The Art of Innovation

To commemorate David Kelley (co-founder of IDEO) being awarded the Edison Achievement Award for his “pioneering contributions to the design of breakthrough products, services, and experiences for consumers, as well as his development of an innovative culture that has broad impact”, Fast Company have published a series of articles on the man and his company.

They are well worth reading, particularly the interview with him.

As the article states, IDEO aren’t designers but design thinkers. They use a tested and trusted methodology to redesign customer experience; not only in terms of the product but also in terms of the culture of the companies they work with. By transforming the business environment, the changes are made more sustainable in the long term. This is because the process never completes – there is always room for improvements and new prototypes.

Kelley says that “I can give our methodology away because I know we can come up with a better idea tomorrow.”

The Art of Innovation by Tom KelleyAnd indeed, it has been given away. His brother Tom Kelley published The Art of Innovation: Success through Innovation the IDEO way in 2002.

I’ve read it. And I would recommend that you do to. Below is an outline of the IDEO method, but to appreciate the nuance and to be truly inspired you really do need to read the book.

The core methodology has five steps.

Step 1: Understand the market, client, technology and perceived constraints

Ethnography is now a word overused and misused. But IDEO were pioneers of the anthropological approach and that it has now been so widely adopted speaks volumes. Of course, doing it properly is easier said than done.

Step 2: Observe real people in real-life situations to see what makes them tick

We are all now familiar with the problems of rationalised attitudes or behaviours. But again, IDEO recognised this before many. They believe observation gets to the root of the problem quicker. Small observations lead to small improvements, but over time these build into an impressive body of change. The key to observation is empathy – the observer must strive to infer the motivations and emotions of the participant.

Step 3: Visualise new concepts and the customers that would use them

This is really the power of the brainstorm. Kelley believes brainstorming should be taken seriously, and that there are ways to make them work more effectively. He finds that sixty minutes is the optimum length but within this, there should be a sharp focus. Not all ideas need to be written down but those that are should be numbered, allowing people to build and jump upon them. Although brainstorms shouldn’t be taken too seriously, they should also not be too meritocratic or too hierarchical. Everyone has ideas worth espousing, whether they are an expert or the boss or not, but it doesn’t mean that the group should go around in circles getting the opinions of everyone.

Step 4: Evaluate and refine prototypes in a series of quick iterations

Kelley refers to prototyping as a state of mind. It doesn’t matter if you have failures – you fail often to success sooner and you can often fall forwards. However, there is a balance. Fresh approaches work and rule breakers can change processes, but there needs to be a careful evaluation. Going too far “out of the box” can be counter-productive.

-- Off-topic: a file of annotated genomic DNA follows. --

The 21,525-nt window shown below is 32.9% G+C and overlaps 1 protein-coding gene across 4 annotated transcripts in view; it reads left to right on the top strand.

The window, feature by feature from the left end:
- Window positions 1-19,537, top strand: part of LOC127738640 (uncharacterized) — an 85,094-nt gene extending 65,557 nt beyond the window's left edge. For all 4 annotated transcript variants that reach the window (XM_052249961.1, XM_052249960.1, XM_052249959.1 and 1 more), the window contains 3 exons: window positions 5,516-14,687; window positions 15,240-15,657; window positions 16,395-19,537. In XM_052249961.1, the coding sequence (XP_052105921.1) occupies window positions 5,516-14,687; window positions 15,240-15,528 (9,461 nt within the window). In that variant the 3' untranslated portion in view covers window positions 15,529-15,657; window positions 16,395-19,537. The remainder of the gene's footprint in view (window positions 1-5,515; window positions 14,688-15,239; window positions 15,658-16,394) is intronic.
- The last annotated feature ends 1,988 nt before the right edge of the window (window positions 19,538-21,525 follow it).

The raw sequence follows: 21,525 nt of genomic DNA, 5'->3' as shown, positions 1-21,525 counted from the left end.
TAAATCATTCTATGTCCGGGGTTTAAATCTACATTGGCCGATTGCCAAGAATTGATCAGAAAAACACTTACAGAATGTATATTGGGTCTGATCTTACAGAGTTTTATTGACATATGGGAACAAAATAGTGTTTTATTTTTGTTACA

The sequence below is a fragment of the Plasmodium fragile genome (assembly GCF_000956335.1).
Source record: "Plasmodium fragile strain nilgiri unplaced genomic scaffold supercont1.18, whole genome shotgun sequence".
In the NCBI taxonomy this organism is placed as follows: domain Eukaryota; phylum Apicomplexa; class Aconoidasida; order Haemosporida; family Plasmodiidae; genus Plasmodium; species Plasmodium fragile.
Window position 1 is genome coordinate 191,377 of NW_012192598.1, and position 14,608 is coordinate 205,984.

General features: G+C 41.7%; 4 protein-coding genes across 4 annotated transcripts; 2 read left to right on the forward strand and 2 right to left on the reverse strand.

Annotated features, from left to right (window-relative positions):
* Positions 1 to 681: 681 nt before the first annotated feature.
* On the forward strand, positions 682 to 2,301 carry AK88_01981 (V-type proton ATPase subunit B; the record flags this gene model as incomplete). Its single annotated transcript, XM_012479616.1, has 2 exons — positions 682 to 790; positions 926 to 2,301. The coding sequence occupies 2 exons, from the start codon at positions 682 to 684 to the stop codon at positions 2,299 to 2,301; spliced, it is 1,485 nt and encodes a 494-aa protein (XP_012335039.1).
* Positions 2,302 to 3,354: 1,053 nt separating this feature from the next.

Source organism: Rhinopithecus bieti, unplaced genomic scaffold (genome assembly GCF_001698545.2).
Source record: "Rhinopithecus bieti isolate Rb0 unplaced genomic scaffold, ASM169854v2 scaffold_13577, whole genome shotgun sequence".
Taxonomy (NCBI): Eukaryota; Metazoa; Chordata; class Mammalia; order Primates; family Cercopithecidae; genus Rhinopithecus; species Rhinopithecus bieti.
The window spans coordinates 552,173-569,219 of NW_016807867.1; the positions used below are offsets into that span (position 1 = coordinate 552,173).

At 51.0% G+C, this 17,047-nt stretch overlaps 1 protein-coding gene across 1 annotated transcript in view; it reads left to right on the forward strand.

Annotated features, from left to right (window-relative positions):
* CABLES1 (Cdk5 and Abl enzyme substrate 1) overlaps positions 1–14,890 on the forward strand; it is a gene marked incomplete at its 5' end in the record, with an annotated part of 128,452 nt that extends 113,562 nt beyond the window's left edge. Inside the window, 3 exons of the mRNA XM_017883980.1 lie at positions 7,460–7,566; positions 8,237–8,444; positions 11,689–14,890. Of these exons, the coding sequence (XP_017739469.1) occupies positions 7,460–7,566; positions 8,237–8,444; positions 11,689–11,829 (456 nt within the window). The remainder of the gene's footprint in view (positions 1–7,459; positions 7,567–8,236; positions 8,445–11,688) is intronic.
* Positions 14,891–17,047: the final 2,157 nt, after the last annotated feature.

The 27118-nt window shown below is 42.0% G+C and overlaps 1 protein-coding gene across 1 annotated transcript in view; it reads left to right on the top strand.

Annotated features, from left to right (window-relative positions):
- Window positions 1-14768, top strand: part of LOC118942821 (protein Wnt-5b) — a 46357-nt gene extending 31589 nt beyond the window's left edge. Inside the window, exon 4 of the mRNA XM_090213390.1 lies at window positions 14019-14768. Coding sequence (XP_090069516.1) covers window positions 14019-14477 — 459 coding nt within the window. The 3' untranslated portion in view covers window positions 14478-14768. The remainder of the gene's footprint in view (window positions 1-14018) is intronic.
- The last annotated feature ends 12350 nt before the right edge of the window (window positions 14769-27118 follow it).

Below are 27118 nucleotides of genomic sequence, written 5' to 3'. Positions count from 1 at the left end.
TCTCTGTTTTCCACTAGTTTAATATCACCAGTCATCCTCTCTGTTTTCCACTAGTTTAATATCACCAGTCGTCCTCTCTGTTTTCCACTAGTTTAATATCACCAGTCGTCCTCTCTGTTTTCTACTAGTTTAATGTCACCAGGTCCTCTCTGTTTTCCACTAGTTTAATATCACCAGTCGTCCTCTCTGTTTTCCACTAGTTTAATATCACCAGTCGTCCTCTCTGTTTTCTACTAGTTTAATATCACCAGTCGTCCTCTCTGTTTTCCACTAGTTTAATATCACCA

Step 5: Implement the new concept for commercialisation

Concepts should tell stories and make a human connection. Working with verbs and not nouns helps this. Kelley advocates a T-shirt test to ensure that new experiences or designs aren’t complex or difficult – the concept should boil down to a slogan that will fit on a t-shirt. Interestingly, he says that the best designers focus on the parts that are used the most e.g. the Play button on a DVD remote control.

However, these five steps only work because of the way IDEO is structured. Within the company, they cherish two factors above all – people and space.

Kelley says that lone geniuses are myths; you need a good team, and a mixed team, to succeed. He finds that characters build companies – his typology of characters includes visionaries, troubleshooters, iconoclasts, pulse takers, craftsmen, technologists, entrepreneurs and cross-dressers. This team should be dedicated, time-pushed, non-hierarchical, respectful of diversity, open and empowered. The dynamics are vital – camaraderie should be established, achievement celebrated and, importantly, a company shouldn’t be afraid of spending money to build morale.

His seven tips for cross-pollination include:

  • Subscribe and surf as much as possible
  • Play film director
  • Hold an open house to spread best disciplines
  • Inspire advocates
  • Hire outsiders
  • Change hats
  • Cross-train

IDEO look to establish “neighbourhoods” to facilitate team dynamics, and this concept of community and space is integral to fostering innovation. He advocates a blend of openness and privacy, with people having complete autonomy to personalise their space. To quote Kelley, “space is often the least considered, most overlooked tool in innovation toolbox”.

Ultimately, practice makes perfect. But the top tips to take away include:

  • Watch customers and non-customers – especially enthusiasts
  • Play with physical workplace to send positive body language to employees and visitors
  • Think verbs not nouns in products and services to create wonderful experiences
  • Break rules and fail forward so that change is part of culture
  • Stay human and scale organisational element so room for teams to emerge and thrive
  • Build bridges – between departments, to customers and to future

A follow-up book, The Ten Faces of Innovation, has also been published (the website with an overview is here), but for an outlay of less than two pints of lager, I really do recommend reading this book.

sk

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